Bringing visibility to disability with filmpossible 2013

Photo credit: Holland Bloorview Kids Rehabilitation Hospital

This week marks the first week of submissions for filmpossible 2013, a unique online video and photo contest launched by Holland Bloorview Kids Rehabilitation Hospital in Toronto to bring visibility to disability.

Launched in 2010, the contest challenges people from all walks of life to capture moments of possibility, and depict childhood disability through the perspective of children, their parents and families, and the community.

As this is an intriguing way to raise awareness, I decided to speak with Lauren Muir, filmpossible Project Manager, about filmpossible.

“In terms of the origins, it was to bring awareness to childhood disability, as well as to the hospital,” Muir says. “It’s a way to normalize disability, and to give kids the opportunity to share their stories and teach the world about disability. It’s a fun way for kids to have a voice.”

Photo credit: Holland Bloorview Kids Rehabilitation Hospital

According to Muir, Holland Bloorview, Canada’s largest children’s rehabilitation hospital serving children up to 19 years old with disabilities and ongoing complex health needs, receives 600 inpatient admissions and 58,000 outpatient visits each year from across the province, Canada and around the world. The hospital’s vision is for children with disabilities to see the world – and be seen by the world – in a new way.

And filmpossible is a great way to make that happen. As Muir says, it’s an opportunity for children, their families and anyone faced with childhood disability to creatively tell their stories and their achievements through videos and photos.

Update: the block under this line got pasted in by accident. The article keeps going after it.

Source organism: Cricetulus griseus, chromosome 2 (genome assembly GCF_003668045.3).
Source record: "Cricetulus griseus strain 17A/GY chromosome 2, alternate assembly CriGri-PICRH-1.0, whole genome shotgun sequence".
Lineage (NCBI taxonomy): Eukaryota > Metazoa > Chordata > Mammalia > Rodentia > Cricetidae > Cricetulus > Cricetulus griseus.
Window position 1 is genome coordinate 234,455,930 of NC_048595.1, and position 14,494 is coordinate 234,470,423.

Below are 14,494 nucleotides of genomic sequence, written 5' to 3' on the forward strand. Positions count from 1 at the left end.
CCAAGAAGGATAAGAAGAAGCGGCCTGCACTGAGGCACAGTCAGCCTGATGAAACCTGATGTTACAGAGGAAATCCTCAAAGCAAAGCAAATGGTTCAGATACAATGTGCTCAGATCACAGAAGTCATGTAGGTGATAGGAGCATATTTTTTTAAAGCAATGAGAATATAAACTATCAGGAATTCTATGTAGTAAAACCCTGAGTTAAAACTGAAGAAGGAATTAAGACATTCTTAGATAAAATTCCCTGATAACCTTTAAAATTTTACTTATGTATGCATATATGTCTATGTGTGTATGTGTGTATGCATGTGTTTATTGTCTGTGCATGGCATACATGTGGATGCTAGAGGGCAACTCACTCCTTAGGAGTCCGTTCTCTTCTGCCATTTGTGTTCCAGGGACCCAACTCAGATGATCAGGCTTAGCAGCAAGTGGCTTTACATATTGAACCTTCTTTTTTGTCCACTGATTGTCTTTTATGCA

The contest, which officially launched yesterday, consists of two rounds:

  • In the first round, contestants make video or photo submissions and people vote on them. For those interested in submitting an entry, you can submit anything depicting childhood disability, whether it’s dispelling myths, showcasing achievements, demonstrating inclusion or accessibility, or telling a child’s story. The more votes you get for your submission, the more likely you are to win. Simple as that.
  • Then, using a list of criteria, judges select the top six videos and top six photos to move onto the second round, where votes are once again cast among the finalists.

Anyone is invited to make a video or photo submission until the deadline on March 17. To submit an entry, vote for an entry, view submission guidelines and view last year’s winning entries, feel free to visit the contest website at

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  1. Cristina

    This contest is really giving me more insight about childhood disability like mine. I decided to enter the contest because I want to show people that I can do something really amazing despite of my injury.

    • Thanks for your comment, Cristina! That’s awesome that you entered the contest! It really is a great way for people to use creativity to both raise awareness of childhood disability and showcase some of the amazing things that you and others are doing.

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